garden termite inspection

Termites or white ants in garden beds are a very real threat to your home. You should get a termite inspection annually if you have a garden.

In this blog we will look at the risks of termites in your garden and how to protect yourself.

Termites and white ants – what is the difference?

Many people wonder about the difference between white ants and termites.

In truth, termites and white ants are the same thing.

If someone points out white ants in garden areas around their home, those are actually termites.

The name “white ant” is a misnomer. Termites are not ants at all and are more closely related to cockroaches.

Many people often mistake termites for ants because of their similar appearance and small size.

However, there are several characteristics you can use to identify termites.

Recognising termites

Termites do resemble ants, however there are a few key differences.

For one thing, termites are much lighter in appearance, usually looking white or creamy coloured. Meanwhile, most worker ants are reddish, black or brown.

They are also a different shape.

Ants have a “waist” in the middle that separates the thorax from the abdomen.

ant diagram

Notice the thin waist of the ant that connects the thorax to the abdomen.

Termites have a more rectangular appearance and a thicker waist.

termite diagram

The “waist” of the termite is much thicker.

Furthermore, termites also have antenna that are straighter compared to ants, whose antenna are more bent.

Termites and gardens

Termites feast on wood as part of their diet.

Many people are conscious of the risk that termites pose to their homes including to wooden frames and furniture.

However, the risk they pose to your garden can be just as serious.

Termites will often make nests in gardens, as there is plenty of wood to find in these areas.

Without a termite inspection from a qualified professional they can be hard to find.

The risks of termites in gardens

Termites present real risks to your property if they establish a nest in your garden.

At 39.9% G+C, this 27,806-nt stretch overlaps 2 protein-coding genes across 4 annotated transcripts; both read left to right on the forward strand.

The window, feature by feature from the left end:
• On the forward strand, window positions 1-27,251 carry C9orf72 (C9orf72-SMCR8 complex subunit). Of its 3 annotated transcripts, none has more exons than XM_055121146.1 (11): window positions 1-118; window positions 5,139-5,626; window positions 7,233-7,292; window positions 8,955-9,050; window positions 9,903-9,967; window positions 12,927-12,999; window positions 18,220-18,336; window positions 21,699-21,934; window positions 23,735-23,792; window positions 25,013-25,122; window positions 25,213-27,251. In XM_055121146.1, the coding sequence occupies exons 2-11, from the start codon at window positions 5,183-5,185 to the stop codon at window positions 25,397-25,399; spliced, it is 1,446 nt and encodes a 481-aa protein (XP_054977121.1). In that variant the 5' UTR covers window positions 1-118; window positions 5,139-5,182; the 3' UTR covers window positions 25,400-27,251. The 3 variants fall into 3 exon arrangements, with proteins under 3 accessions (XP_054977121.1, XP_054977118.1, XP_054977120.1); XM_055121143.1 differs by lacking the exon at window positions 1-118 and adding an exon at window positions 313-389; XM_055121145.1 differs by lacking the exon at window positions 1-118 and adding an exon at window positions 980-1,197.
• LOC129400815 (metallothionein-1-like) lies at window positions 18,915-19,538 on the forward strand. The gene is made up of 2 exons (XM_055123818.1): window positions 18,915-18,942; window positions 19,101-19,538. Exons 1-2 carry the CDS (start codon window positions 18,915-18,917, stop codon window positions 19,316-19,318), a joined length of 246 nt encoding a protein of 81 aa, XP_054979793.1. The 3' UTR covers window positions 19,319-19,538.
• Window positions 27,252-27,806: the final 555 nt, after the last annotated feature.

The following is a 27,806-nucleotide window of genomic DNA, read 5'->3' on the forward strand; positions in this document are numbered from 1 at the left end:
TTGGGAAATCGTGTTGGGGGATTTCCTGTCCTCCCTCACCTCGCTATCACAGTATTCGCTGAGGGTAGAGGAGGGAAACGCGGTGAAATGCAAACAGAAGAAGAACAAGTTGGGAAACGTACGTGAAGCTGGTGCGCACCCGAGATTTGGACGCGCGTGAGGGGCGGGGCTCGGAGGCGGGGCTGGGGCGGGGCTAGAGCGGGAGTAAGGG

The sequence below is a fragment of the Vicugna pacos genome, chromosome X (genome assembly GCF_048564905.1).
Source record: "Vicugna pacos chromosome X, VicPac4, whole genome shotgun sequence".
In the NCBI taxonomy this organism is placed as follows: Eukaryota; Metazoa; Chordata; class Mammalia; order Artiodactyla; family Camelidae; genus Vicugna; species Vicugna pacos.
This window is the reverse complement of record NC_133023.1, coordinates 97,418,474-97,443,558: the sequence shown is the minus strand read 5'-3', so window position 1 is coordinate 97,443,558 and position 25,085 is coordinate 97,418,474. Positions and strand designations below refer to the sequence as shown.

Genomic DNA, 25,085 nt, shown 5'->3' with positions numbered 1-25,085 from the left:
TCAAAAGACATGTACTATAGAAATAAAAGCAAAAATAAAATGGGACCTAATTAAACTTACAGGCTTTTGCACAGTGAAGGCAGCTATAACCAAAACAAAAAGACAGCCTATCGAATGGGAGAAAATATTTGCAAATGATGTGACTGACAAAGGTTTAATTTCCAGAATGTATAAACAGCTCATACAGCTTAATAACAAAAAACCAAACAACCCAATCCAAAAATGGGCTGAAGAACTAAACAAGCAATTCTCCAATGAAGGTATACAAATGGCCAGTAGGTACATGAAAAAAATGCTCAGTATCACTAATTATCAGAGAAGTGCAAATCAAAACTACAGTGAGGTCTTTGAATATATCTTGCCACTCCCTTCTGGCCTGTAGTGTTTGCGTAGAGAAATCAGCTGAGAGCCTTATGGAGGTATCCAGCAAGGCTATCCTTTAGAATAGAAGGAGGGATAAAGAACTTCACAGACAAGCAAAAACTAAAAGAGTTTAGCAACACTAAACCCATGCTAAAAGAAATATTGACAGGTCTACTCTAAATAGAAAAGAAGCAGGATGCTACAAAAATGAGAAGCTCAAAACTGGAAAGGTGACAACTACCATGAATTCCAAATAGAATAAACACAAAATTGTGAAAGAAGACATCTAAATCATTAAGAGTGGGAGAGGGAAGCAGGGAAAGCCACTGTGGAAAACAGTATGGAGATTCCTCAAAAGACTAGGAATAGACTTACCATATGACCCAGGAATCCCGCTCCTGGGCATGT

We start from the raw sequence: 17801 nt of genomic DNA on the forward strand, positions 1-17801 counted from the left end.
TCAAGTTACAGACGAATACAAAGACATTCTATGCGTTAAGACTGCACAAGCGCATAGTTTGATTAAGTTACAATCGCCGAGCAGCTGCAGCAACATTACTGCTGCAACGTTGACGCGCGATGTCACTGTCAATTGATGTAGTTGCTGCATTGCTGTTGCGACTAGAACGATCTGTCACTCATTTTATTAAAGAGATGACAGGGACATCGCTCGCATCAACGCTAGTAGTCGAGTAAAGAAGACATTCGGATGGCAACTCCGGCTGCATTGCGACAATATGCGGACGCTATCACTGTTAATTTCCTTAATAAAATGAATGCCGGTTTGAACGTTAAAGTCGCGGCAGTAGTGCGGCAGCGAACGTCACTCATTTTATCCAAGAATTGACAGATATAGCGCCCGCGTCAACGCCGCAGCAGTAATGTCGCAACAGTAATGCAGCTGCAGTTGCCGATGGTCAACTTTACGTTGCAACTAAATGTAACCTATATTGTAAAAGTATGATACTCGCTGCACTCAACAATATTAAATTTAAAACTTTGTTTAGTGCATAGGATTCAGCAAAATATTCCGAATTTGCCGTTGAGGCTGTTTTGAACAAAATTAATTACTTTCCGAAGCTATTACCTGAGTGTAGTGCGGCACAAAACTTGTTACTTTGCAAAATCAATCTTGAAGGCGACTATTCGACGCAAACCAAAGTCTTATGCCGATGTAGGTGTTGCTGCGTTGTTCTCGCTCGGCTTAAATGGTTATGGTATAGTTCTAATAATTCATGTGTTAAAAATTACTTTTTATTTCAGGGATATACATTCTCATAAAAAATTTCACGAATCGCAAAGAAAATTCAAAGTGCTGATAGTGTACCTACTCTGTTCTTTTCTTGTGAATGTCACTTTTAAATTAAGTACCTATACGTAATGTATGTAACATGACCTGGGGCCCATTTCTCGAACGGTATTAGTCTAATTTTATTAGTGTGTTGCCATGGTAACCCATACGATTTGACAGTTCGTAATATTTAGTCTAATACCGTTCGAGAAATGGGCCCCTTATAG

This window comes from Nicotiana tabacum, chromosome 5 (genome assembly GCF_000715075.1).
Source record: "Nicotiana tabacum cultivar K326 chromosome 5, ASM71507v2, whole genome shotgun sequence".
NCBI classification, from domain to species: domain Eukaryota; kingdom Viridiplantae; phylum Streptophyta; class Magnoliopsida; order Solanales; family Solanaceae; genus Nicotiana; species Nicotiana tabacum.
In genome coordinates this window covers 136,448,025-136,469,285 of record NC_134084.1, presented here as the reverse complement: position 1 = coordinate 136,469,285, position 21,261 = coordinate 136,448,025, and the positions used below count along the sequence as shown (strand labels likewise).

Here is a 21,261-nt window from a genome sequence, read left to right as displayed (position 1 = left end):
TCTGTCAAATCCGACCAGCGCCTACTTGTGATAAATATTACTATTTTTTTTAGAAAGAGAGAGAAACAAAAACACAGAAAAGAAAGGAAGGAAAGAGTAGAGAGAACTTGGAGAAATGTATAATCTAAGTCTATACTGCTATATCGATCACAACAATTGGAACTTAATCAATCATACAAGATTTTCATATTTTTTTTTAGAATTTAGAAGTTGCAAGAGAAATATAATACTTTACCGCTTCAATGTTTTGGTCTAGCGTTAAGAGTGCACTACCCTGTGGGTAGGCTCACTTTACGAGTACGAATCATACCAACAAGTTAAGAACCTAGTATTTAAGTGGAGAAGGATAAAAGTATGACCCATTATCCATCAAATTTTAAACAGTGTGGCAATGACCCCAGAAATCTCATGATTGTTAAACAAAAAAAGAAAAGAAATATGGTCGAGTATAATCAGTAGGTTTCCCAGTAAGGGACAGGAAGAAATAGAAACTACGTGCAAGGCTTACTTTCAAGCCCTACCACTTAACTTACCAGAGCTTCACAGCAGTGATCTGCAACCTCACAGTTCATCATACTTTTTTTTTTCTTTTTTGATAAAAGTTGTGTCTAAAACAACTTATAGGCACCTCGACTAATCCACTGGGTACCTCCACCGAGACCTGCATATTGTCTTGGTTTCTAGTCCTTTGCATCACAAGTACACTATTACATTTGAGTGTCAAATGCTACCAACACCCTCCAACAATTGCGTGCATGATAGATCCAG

Falling trees

It is no secret that termites eat wood as part of their diets. As such, they can often be found in trees.

Termites will eat away at the inside of a tree, slowly hollowing it out over time.

A termite infested tree is thus less stable and more at risk of being blown over by strong winds and other environmental factors.

A falling tree could potentially harm or kill a passerby or do major damage to your property if it lands on the building.

termites in tree

Termites have eaten this tree from the inside.

Infestation moves from garden to home

If termites build a nest in your home, there is very little chance they will stay there.

Instead, they are likely to move to other sources of wood nearby.

Unfortunately, often this means they will move to your home.

Garden touching property

It is far easier for termites to infest your home if your garden bed is touching parts of the home.

Not only will it position them closer to your home, but gardens also need to be watered.

This increases the amount of moisture in the ground.

As termites thrive on moisture, this creates a better environment for them.

garden against house

Having the garden pressed up against the house gives termites a path to enter your home undetected.

Trees overhanging roof

If you have trees too close to your home this also presents an opportunity for termites to invade your home.

When branches touch your roof or gutter, this creates a path for termites to walk on and get into the roof cavity.

roof cavity

Trees that overhang and tough the dwelling create a path for termites to enter into the roof cavity of your home

The importance of inspection

A termite inspection can reveal evidence of a termite infestation around your home and in your garden.

After your termite inspection, you will be able to take steps to protect your home.

How to protect your garden

You can take several DIY steps to protect your home from a termite infestation that might originate from your garden.

Move it away from the house

If you are able, you should move your garden away from the walls of your home.

This distance will make it more difficult for termites to enter your property.

Regularly tend to trees

You should also ensure your trees are well looked after.

Keep any overhanging branches trimmed back so termites cannot walk along them and enter your roof.

Furthermore, it is far easier for termites to eat through dead, decaying wood then the wood of a healthy tree.

Thus, you should remove any dead trees or stumps from your garden as soon as possible.

What to do if you find termites in your garden?

Do not disturb them! Termites will go to ground and likely reappear in another location.

If termites are in your garden or on your fence, you need to get them treated to kill the nest.

Call a reputable termite specialist such as Dedant on 07 3807 0122 to conduct a termite spot treatment.

In a spot treatment, the termites or nest are treated. The chemical does not act immediately, giving the termites time to take the chemical back to their nest and then killing out the colony.  A follow up inspection is required one to two weeks post treatment to ensure the colony is dead.

 

 

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